Another titan of the dystopian genre, 1984 follows Winston Smith as he struggles to survive in the totalitarian state of Oceania, ruled by the Party and its beloved figurehead, Big Brother. Each home is equipped with a two-way television, allowing the Thought Police to monitor every moment of life. Those who do not conform disappear. Winston works at the Ministry of Truth, editing the historical record so it always matches the party line, secretly hating the Party and longing to understand why the world is the way it is and how it could be changed. Extremely prescient and relevant to today’s media-saturated landscape, 1984 explores propaganda, nationalism, and the mutability of thought itself.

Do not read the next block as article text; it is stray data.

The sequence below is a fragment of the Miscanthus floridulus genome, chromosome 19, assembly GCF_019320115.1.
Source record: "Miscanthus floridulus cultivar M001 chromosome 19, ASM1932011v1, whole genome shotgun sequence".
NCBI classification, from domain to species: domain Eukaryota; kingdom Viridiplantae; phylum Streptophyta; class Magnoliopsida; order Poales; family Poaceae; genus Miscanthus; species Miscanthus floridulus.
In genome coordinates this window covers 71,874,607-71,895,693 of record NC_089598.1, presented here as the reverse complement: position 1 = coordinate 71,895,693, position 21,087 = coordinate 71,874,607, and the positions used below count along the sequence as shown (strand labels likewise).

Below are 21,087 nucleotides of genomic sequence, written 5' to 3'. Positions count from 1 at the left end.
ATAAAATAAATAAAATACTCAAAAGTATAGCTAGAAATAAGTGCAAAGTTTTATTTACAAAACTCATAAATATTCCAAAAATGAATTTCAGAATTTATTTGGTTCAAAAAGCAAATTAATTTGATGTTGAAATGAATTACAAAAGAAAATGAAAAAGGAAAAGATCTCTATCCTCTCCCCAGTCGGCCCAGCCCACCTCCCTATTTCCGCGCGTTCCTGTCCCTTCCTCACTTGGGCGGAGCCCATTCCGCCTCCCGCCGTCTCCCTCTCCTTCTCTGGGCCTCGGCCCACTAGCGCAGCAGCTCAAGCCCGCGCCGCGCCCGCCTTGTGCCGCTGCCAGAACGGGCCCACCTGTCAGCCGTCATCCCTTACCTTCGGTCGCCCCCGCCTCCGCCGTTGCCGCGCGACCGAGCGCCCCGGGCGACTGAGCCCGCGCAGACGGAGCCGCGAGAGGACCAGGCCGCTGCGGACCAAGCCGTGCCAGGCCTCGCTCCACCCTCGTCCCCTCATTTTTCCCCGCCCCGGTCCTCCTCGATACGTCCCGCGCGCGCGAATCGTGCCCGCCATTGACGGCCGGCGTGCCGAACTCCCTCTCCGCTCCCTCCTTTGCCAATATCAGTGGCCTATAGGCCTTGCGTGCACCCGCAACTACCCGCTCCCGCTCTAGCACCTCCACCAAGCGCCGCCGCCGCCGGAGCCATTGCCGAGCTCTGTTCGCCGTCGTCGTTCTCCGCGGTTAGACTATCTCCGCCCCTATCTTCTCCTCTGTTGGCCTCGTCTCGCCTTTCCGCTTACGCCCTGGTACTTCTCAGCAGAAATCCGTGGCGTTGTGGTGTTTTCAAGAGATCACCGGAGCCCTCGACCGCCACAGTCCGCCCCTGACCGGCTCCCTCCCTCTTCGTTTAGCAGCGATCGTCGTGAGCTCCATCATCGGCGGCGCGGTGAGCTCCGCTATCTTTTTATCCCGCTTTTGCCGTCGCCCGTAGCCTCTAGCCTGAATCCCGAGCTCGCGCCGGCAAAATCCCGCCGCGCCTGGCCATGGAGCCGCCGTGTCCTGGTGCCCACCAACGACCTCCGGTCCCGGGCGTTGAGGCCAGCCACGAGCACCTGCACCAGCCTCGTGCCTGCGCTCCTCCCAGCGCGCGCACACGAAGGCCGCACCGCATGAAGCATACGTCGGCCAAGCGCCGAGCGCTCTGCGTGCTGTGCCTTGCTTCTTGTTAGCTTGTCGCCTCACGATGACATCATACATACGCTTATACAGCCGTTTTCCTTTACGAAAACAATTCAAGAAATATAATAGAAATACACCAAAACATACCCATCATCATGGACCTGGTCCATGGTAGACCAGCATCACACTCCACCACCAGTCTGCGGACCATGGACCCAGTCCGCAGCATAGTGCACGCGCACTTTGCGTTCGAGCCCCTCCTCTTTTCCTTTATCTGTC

3. Fahrenheit 451, by Ray Bradbury
Books are outlawed, and instead of putting out fires, firemen burn any books they find. Literature has been replaced by floor-to-ceiling television screens and other forms of new media. Fireman Guy Montag slowly becomes disillusioned with the world around him, which seems progressively emptier and crueler. Eventually, like many of the protagonists on this list, he wonders whether things could be different. Fahrenheit 451 primarily explores the dangers of government-led censorship, written by Bradbury during the McCarthy era to explore “what would happen to a country if we let ourselves go too far in this direction, where… all thinking stops.”
4. The Handmaid’s Tale, by Margaret Atwood